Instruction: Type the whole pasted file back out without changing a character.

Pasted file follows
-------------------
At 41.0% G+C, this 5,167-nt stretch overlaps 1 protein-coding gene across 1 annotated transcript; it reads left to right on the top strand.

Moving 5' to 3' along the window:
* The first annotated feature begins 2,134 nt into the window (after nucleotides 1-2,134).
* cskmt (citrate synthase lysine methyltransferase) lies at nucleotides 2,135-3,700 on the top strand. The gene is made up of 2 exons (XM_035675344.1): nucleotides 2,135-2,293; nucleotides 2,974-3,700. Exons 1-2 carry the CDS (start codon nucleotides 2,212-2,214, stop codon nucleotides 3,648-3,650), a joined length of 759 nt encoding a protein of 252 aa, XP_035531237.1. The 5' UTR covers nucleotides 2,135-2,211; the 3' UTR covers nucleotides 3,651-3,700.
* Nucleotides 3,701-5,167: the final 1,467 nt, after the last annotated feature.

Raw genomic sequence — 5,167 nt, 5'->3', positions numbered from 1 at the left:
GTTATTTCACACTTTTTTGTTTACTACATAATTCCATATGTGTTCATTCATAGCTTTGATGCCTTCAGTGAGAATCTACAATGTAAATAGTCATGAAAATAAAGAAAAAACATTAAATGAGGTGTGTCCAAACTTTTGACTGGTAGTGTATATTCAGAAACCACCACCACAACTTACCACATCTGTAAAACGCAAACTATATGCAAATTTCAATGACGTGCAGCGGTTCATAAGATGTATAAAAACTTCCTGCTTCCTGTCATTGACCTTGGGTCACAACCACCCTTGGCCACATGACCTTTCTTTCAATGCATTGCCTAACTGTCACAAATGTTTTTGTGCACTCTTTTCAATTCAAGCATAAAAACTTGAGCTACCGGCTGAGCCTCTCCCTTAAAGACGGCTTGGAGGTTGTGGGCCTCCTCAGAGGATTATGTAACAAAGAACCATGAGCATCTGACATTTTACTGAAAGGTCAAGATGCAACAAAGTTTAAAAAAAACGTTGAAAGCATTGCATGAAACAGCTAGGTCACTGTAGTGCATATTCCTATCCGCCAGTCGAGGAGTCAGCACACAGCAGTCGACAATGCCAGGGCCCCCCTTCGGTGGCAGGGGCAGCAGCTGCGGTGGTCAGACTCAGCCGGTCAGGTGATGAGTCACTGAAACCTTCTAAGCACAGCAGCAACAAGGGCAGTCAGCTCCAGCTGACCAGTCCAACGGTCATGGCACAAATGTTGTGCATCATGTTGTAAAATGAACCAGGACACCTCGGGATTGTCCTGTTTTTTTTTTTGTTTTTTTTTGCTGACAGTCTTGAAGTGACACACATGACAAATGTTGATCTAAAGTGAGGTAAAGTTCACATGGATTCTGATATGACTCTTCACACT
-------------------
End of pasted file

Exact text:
At 41.0% G+C, this 5,167-nt stretch overlaps 1 protein-coding gene across 1 annotated transcript; it reads left to right on the top strand.

Moving 5' to 3' along the window:
* The first annotated feature begins 2,134 nt into the window (after nucleotides 1-2,134).
* cskmt (citrate synthase lysine methyltransferase) lies at nucleotides 2,135-3,700 on the top strand. The gene is made up of 2 exons (XM_035675344.1): nucleotides 2,135-2,293; nucleotides 2,974-3,700. Exons 1-2 carry the CDS (start codon nucleotides 2,212-2,214, stop codon nucleotides 3,648-3,650), a joined length of 759 nt encoding a protein of 252 aa, XP_035531237.1. The 5' UTR covers nucleotides 2,135-2,211; the 3' UTR covers nucleotides 3,651-3,700.
* Nucleotides 3,701-5,167: the final 1,467 nt, after the last annotated feature.

Raw genomic sequence — 5,167 nt, 5'->3', positions numbered from 1 at the left:
GTTATTTCACACTTTTTTGTTTACTACATAATTCCATATGTGTTCATTCATAGCTTTGATGCCTTCAGTGAGAATCTACAATGTAAATAGTCATGAAAATAAAGAAAAAACATTAAATGAGGTGTGTCCAAACTTTTGACTGGTAGTGTATATTCAGAAACCACCACCACAACTTACCACATCTGTAAAACGCAAACTATATGCAAATTTCAATGACGTGCAGCGGTTCATAAGATGTATAAAAACTTCCTGCTTCCTGTCATTGACCTTGGGTCACAACCACCCTTGGCCACATGACCTTTCTTTCAATGCATTGCCTAACTGTCACAAATGTTTTTGTGCACTCTTTTCAATTCAAGCATAAAAACTTGAGCTACCGGCTGAGCCTCTCCCTTAAAGACGGCTTGGAGGTTGTGGGCCTCCTCAGAGGATTATGTAACAAAGAACCATGAGCATCTGACATTTTACTGAAAGGTCAAGATGCAACAAAGTTTAAAAAAAACGTTGAAAGCATTGCATGAAACAGCTAGGTCACTGTAGTGCATATTCCTATCCGCCAGTCGAGGAGTCAGCACACAGCAGTCGACAATGCCAGGGCCCCCCTTCGGTGGCAGGGGCAGCAGCTGCGGTGGTCAGACTCAGCCGGTCAGGTGATGAGTCACTGAAACCTTCTAAGCACAGCAGCAACAAGGGCAGTCAGCTCCAGCTGACCAGTCCAACGGTCATGGCACAAATGTTGTGCATCATGTTGTAAAATGAACCAGGACACCTCGGGATTGTCCTGTTTTTTTTTTTGTTTTTTTTTGCTGACAGTCTTGAAGTGACACACATGACAAATGTTGATCTAAAGTGAGGTAAAGTTCACATGGATTCTGATATGACTCTTCACACT